Tuesday, 11 August 2009

India also treat Swine Flu as milder than Comon Flu

India will pay a severe price as much as Malaysia if they continue to
treat Swine Flu as milder than Common flu.

In USA, flu killed 36,000, an estimate based on 50% of pneumonia

Swine flu already killed 300 in 3 months. In 1 year, it will be
300x300x300x300 = 8, 100,000,000 i.e. 8 billion. I.e. it can wipe out
the entire population of earth.

This is what the rate means. Do you still think that Swine Flu will be

Fatality rate was about 20% in the early days in Mexico when there was
virtually no treatment. Only outpatient treatment as had happened to
most deaths in Malaysia, including a 20 year old student.

The lowest rate (case fatality rate, much lower than true fatality
rate) now is 0.1% but it can jump to 1.4% or 0.7%.

Spanish flu in 1918 has a true fatality rate of 0.67% in Wales, the
highest in UK.

If you take 0.1% fatality rate, the highest death for US will be
300,000 which is achieved in less than 9 months if the current rate
continue at 300 per month, because US had been so lax in preventing
Swine Flu.

China and Japan still have zero fatality rate because they have
enforced strict quarantine procedures and they will be safe with the
least fatality because vaccine will be readily available by 2010.

Doctors must be taught simple mathematics so that they can make
informed judgements and comparison of rates.


Flu view: Do not overdo it

New Delhi, Aug. 10: India may be wasting resources and placing
children at risk of side effects without good reason by giving the
antiviral drug oseltamivir to every child infected with pandemic
influenza, research suggests.

Medical experts also cautioned that India may be using up antiviral
drug stocks without being able to clearly assess the severity of the
pandemic in India because of decades of neglect of viral fevers.

A study released by Oxford University scientists today indicates that
while oseltamivir can shorten the duration of seasonal flu in children
by up to a day, it is unlikely to prevent flu complications. The study
suggests that the antiviral has little effect on asthma flareups,
increased risk of ear infections, or the need for antibiotic treatment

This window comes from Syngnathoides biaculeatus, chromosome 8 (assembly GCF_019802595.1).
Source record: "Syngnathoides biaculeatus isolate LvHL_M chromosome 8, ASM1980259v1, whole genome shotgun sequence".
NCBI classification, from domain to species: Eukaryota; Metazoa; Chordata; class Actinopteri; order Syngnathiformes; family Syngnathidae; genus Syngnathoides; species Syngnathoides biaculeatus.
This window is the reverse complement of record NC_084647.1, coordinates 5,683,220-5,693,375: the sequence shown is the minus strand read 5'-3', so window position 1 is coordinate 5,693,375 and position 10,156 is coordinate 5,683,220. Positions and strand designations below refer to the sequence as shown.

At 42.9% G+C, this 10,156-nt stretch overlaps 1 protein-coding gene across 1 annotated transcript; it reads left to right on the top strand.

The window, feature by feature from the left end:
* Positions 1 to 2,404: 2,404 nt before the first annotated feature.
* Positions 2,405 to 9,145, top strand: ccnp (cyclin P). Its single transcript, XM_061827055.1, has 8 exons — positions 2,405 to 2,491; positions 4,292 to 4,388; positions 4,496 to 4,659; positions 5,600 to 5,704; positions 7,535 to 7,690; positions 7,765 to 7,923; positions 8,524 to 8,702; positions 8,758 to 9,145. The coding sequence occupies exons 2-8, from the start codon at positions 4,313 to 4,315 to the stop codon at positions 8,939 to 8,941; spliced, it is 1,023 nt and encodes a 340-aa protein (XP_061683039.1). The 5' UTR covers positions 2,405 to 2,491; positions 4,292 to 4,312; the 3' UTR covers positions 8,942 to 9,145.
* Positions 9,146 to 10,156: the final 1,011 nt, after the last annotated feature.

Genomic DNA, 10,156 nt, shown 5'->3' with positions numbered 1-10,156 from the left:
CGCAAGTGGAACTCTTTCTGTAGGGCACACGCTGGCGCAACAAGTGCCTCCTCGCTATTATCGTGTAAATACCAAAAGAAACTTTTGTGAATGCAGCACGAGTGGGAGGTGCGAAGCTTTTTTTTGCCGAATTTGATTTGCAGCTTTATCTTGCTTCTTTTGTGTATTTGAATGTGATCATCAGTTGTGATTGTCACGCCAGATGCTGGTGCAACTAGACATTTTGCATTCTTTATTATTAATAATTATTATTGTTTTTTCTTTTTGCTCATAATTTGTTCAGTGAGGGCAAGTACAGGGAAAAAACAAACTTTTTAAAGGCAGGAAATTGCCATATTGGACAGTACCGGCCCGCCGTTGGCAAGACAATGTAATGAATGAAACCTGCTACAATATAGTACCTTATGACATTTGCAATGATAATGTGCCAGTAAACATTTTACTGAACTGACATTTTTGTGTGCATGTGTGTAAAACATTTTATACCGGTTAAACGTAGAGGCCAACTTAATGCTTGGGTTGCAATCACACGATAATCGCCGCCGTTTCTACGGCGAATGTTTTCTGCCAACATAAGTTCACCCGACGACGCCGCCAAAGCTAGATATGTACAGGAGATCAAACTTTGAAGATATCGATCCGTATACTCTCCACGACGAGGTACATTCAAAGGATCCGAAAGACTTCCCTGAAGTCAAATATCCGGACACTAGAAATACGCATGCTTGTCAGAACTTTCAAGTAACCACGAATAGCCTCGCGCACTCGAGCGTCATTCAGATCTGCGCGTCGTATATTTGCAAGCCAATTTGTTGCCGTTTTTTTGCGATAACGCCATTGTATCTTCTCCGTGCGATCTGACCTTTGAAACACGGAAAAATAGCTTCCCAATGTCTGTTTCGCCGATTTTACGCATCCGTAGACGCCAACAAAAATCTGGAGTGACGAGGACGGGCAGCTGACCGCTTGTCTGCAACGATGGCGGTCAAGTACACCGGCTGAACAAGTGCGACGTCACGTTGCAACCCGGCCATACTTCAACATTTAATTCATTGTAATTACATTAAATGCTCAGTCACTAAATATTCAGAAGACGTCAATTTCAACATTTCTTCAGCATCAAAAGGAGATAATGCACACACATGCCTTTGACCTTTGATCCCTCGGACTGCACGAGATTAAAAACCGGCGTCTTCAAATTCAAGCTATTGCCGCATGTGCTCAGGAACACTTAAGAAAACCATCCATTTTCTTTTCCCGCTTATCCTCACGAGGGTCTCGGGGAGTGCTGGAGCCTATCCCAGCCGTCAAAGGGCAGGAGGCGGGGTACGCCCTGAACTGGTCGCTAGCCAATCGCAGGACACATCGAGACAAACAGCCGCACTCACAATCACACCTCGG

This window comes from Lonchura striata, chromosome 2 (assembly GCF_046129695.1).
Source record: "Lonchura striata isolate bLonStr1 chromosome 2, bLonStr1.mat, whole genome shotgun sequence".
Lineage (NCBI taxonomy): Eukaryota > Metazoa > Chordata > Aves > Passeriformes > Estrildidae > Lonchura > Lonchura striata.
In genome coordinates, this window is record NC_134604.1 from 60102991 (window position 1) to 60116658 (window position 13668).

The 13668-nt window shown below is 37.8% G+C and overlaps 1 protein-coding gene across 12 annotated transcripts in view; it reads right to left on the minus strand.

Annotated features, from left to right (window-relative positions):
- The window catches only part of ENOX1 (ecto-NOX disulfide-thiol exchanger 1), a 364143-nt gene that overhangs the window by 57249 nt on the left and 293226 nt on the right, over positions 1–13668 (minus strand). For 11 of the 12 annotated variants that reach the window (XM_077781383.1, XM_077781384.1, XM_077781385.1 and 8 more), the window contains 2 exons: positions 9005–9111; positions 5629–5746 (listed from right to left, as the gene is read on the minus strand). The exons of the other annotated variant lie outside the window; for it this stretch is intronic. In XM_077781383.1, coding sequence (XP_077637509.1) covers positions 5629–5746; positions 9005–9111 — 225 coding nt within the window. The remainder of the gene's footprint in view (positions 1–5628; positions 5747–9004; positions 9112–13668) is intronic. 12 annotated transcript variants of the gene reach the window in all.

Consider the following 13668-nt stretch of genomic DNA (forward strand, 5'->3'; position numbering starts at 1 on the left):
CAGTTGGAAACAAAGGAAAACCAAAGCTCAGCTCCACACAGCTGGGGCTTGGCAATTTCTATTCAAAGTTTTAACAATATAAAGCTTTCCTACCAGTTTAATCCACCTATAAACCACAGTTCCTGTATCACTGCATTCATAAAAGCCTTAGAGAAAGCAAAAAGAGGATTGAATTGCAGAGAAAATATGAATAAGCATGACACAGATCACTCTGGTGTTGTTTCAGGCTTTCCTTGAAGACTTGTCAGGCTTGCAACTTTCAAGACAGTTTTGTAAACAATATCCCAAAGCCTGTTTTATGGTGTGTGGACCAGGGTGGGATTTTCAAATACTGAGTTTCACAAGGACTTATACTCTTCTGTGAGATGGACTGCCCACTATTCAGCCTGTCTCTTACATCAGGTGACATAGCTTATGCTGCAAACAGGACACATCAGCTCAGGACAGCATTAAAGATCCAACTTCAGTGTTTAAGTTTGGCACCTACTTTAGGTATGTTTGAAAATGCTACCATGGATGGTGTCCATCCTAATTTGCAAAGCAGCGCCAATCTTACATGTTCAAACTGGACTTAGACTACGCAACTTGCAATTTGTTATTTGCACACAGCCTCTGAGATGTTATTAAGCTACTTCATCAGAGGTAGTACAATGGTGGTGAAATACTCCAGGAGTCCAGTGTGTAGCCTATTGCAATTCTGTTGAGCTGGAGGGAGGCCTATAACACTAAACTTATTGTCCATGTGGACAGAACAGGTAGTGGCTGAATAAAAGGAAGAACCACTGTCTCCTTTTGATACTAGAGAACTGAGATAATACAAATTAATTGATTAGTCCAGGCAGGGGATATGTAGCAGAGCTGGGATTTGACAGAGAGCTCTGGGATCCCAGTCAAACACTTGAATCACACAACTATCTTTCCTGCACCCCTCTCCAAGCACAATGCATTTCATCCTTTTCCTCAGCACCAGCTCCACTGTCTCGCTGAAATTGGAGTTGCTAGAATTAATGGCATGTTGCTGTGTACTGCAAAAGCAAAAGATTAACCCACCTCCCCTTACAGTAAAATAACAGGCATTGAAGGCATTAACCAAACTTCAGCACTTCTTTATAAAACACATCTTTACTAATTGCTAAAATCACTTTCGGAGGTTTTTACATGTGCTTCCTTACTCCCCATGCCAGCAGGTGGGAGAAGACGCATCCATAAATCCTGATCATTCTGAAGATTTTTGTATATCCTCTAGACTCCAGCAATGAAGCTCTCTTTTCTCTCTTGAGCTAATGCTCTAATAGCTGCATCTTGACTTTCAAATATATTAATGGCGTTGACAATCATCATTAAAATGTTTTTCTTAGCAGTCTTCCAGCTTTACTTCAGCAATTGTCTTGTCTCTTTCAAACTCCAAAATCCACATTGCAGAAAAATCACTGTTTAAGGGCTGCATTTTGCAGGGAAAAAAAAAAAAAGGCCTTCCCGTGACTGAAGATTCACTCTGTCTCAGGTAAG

among children with seasonal flu.

The Indian health ministry has been providing antiviral therapy to
every patient -- child or adult -- infected with the pandemic H1N1
virus. Family members with no signs of flu symptoms have also been
asked to take the treatment.

Health officials have argued that this treat-every-case policy is
intended to prevent the spread of H1N1 into the community.

But the Oxford review of several previous trials of flu involving
1,766 children shows that antiviral therapy has only a small effect on
preventing the spread of the virus. The review appears today in the
British Medical Journal.

"It's not very good in preventing spread," said Matthew Thompson,
senior clinical scientist at Oxford University and a research team
member. "You need to treat 13 children to prevent one child from
getting flu," Thompson told The Telegraph.

The review showed that the antiviral is linked to an increased risk of

Sections of India's medical community have also expressed concern
about the government's policy of treating every patient, pointing out
that the majority of patients have mild symptoms that can be treated
just as any other flu.

"Patients with mild symptoms may not need antiviral therapy," said
Randeep Guleria, professor of medicine at the All India Institute of
Medical Sciences, New Delhi.

"Most patients with flu only need to take bed rest, keep themselves
well-hydrated, and use paracetamol to reduce fever -- while keeping
watch for signs of serious illness such as breathlessness or high
fever that doesn't go away or coloured sputum.

A meeting of medical experts called by the government today decided
that India should stockpile an additional 20 million doses of
oseltamivir. It had bought 10 million doses in May this year.

An official told The Telegraph that the issue of treating every case
has been debated during meetings of experts, but there is no change in
the antiviral drug treatment policy yet. More than 200 children have
received the antiviral in India so far since the arrival of H1N1 in
India in May this year.

India's pandemic flu death count rose to seven and the number of
infections climbed to 959 today, but doctors and virologists cautioned
that an effort to assess the severity of this flu in India is
handicapped by the lack of baseline flu mortality data.

"We're groping in the dark," said Thekekkera Jacob John, former head
of virology at the Christian Medical College, Vellore. "Is this virus
causing lower or more mortality than seasonal flu viruses in India? We
don't know."

The US, which maintains a strong surveillance network for flu
estimates, that about 36,000 people die from seasonal flu in that
country every year. Over the first three months of the 2009 pandemic,
302 people had died from H1N1 infection.

The numbers from the US suggest that H1N1 is not any more virulent
than seasonal flu viruses. India has no such numbers to compare. It is
the price India is now paying for dismissing viral fevers for decades,
one expert said.

Limited surveillance over the past five years and accounts from
hospitals suggest India also has peak flu seasons and some patients
have severe illness and pneumonia, said V.K. Vijayan, director of the
Vallabhbhai Patel Chest Institute, New Delhi.

The Indian Council of Medical Research plans to this year launch the
country's first ever study to assess death rates from seasonal flu. A
senior scientist at the ICMR told The Telegraph that influenza was not
viewed as a public health problem in India. "We have had to worry
about dengue, malaria, Japanese encephalitis, diarrhoeal diseases --
they all claim far many more lives every year."

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